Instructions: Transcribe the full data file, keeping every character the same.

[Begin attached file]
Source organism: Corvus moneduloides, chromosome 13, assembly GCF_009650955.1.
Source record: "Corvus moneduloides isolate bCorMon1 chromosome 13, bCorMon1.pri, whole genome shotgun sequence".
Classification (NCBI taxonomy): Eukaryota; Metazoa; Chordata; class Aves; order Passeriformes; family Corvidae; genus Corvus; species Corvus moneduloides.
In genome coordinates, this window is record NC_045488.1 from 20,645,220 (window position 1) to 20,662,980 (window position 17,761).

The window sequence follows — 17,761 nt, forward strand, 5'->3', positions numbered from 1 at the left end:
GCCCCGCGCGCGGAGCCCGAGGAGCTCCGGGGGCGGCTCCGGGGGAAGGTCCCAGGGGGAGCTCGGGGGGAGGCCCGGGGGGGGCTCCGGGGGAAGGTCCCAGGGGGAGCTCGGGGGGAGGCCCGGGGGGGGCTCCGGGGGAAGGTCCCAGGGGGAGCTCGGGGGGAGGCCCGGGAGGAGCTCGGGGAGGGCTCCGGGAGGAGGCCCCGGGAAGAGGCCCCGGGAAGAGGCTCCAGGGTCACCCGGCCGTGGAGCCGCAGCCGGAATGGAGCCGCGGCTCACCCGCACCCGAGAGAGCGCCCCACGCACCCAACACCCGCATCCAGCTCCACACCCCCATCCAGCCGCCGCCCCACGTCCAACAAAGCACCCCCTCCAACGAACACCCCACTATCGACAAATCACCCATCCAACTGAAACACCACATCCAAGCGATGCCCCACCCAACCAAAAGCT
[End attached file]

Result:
Source organism: Corvus moneduloides, chromosome 13, assembly GCF_009650955.1.
Source record: "Corvus moneduloides isolate bCorMon1 chromosome 13, bCorMon1.pri, whole genome shotgun sequence".
Classification (NCBI taxonomy): Eukaryota; Metazoa; Chordata; class Aves; order Passeriformes; family Corvidae; genus Corvus; species Corvus moneduloides.
In genome coordinates, this window is record NC_045488.1 from 20,645,220 (window position 1) to 20,662,980 (window position 17,761).

The window sequence follows — 17,761 nt, forward strand, 5'->3', positions numbered from 1 at the left end:
GCCCCGCGCGCGGAGCCCGAGGAGCTCCGGGGGCGGCTCCGGGGGAAGGTCCCAGGGGGAGCTCGGGGGGAGGCCCGGGGGGGGCTCCGGGGGAAGGTCCCAGGGGGAGCTCGGGGGGAGGCCCGGGGGGGGCTCCGGGGGAAGGTCCCAGGGGGAGCTCGGGGGGAGGCCCGGGAGGAGCTCGGGGAGGGCTCCGGGAGGAGGCCCCGGGAAGAGGCCCCGGGAAGAGGCTCCAGGGTCACCCGGCCGTGGAGCCGCAGCCGGAATGGAGCCGCGGCTCACCCGCACCCGAGAGAGCGCCCCACGCACCCAACACCCGCATCCAGCTCCACACCCCCATCCAGCCGCCGCCCCACGTCCAACAAAGCACCCCCTCCAACGAACACCCCACTATCGACAAATCACCCATCCAACTGAAACACCACATCCAAGCGATGCCCCACCCAACCAAAAGCT